“One minute I was a married woman with two children. The next minute I became a divorced woman. I was not asked. I was not even present when he wrote the word ‘divorce,’ ” said the 35-year-old Shayara, who uses only one name, sitting in her hometown of Kashipur, in the foothills of the Himalayas. “What kind of a one-sided, unfair divorce is this?”
India allows communities to follow family laws that are governed by their religion. But the practice of what is known as triple talaq, or “the triple divorce,” among the country’s 170 million Muslims is one of the most controversial, because it allows a Muslim man to divorce his wife by merely uttering the word three times — sometimes even by Skype or email or text message.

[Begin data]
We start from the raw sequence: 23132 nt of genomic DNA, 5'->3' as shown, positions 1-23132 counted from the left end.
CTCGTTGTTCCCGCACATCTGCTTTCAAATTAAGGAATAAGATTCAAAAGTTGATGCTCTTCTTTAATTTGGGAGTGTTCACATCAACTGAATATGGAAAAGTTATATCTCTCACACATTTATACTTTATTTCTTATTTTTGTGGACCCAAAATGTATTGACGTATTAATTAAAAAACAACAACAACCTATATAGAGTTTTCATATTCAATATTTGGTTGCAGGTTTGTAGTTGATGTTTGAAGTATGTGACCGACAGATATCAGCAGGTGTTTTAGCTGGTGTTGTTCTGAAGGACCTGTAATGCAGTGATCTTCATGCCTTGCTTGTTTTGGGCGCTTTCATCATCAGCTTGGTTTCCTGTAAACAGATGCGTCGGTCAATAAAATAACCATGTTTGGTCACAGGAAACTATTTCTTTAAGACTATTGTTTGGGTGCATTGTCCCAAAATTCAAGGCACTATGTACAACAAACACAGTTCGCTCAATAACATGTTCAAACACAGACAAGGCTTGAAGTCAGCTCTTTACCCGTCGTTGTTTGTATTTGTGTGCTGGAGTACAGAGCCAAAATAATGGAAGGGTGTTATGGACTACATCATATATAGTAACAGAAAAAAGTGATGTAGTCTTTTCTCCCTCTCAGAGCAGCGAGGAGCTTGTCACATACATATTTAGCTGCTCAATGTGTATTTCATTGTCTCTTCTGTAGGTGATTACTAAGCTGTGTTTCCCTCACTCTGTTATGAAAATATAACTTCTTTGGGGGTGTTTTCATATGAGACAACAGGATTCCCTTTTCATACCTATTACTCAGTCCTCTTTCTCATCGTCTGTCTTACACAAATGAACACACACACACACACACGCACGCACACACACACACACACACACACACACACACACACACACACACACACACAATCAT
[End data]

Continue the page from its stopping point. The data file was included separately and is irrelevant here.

After struggling to get justice at the local police station and in court for months, Shayara and her case reached India’s Supreme Court last year. She asked it to abolish the practice, pointing out that it has been reformed in many Muslim countries and is not integral to Islam.
In the past year, her personal pain and the lawsuit have energized the national debate about women’s status in Islam and the contentious quest for a modern civil law in a country with many religions. She also has been pitted against powerful religious clerics who say she is helping undermine religious freedom.